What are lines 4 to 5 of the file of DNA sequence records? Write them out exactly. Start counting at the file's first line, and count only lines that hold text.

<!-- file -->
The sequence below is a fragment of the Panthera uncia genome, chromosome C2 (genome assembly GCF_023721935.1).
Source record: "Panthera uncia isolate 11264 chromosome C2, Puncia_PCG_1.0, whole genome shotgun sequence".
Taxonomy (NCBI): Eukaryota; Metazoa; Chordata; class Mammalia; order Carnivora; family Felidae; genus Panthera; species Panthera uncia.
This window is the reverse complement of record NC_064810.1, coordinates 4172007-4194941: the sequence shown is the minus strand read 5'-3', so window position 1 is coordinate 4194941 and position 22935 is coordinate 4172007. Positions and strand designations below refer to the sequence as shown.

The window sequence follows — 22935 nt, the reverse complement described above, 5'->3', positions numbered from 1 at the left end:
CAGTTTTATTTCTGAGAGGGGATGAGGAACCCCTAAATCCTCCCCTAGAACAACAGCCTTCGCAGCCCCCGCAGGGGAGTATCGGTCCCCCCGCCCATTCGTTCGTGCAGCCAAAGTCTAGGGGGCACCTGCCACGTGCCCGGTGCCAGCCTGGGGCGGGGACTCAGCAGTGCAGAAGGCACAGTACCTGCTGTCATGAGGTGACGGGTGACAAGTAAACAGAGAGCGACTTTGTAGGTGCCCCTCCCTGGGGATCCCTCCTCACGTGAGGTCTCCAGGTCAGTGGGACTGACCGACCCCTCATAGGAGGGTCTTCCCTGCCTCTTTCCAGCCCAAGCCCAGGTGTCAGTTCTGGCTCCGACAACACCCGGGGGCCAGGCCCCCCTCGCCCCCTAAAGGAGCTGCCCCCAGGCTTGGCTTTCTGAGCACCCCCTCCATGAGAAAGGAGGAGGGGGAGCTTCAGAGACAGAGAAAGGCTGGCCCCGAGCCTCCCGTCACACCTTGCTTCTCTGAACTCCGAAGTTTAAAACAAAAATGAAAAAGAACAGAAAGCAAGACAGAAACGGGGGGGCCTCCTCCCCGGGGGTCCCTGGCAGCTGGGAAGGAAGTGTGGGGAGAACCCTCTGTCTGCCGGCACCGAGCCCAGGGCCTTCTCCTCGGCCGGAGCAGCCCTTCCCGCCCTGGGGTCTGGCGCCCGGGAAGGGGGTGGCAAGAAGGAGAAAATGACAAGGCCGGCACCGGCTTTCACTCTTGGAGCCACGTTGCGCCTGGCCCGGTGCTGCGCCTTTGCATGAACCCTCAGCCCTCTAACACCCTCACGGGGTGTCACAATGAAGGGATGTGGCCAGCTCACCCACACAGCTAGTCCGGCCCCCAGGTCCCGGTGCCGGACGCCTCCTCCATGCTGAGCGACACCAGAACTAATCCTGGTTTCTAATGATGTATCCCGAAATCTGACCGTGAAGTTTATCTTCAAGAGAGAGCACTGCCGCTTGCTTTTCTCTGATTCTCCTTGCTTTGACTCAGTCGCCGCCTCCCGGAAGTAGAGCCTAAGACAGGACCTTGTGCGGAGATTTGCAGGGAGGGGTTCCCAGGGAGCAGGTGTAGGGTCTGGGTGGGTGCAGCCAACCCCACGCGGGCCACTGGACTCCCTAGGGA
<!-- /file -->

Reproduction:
This window is the reverse complement of record NC_064810.1, coordinates 4172007-4194941: the sequence shown is the minus strand read 5'-3', so window position 1 is coordinate 4194941 and position 22935 is coordinate 4172007. Positions and strand designations below refer to the sequence as shown.

The window sequence follows — 22935 nt, the reverse complement described above, 5'->3', positions numbered from 1 at the left end: